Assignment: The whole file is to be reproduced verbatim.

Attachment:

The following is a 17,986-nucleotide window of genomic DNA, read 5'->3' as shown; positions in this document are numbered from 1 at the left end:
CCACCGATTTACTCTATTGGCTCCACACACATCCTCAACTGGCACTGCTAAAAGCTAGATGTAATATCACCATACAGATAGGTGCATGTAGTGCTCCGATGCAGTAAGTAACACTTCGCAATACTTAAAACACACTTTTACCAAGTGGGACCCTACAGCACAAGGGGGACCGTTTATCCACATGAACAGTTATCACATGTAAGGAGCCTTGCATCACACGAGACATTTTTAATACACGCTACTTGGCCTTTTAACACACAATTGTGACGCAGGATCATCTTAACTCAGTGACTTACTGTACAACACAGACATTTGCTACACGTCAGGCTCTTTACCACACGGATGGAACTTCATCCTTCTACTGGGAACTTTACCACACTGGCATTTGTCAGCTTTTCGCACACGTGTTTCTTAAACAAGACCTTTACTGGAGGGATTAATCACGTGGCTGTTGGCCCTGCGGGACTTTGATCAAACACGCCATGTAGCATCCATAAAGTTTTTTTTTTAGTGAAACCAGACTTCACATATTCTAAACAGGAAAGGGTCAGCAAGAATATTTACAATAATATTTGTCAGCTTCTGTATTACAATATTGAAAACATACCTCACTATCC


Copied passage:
The following is a 17,986-nucleotide window of genomic DNA, read 5'->3' as shown; positions in this document are numbered from 1 at the left end:
CCACCGATTTACTCTATTGGCTCCACACACATCCTCAACTGGCACTGCTAAAAGCTAGATGTAATATCACCATACAGATAGGTGCATGTAGTGCTCCGATGCAGTAAGTAACACTTCGCAATACTTAAAACACACTTTTACCAAGTGGGACCCTACAGCACAAGGGGGACCGTTTATCCACATGAACAGTTATCACATGTAAGGAGCCTTGCATCACACGAGACATTTTTAATACACGCTACTTGGCCTTTTAACACACAATTGTGACGCAGGATCATCTTAACTCAGTGACTTACTGTACAACACAGACATTTGCTACACGTCAGGCTCTTTACCACACGGATGGAACTTCATCCTTCTACTGGGAACTTTACCACACTGGCATTTGTCAGCTTTTCGCACACGTGTTTCTTAAACAAGACCTTTACTGGAGGGATTAATCACGTGGCTGTTGGCCCTGCGGGACTTTGATCAAACACGCCATGTAGCATCCATAAAGTTTTTTTTTTAGTGAAACCAGACTTCACATATTCTAAACAGGAAAGGGTCAGCAAGAATATTTACAATAATATTTGTCAGCTTCTGTATTACAATATTGAAAACATACCTCACTATCC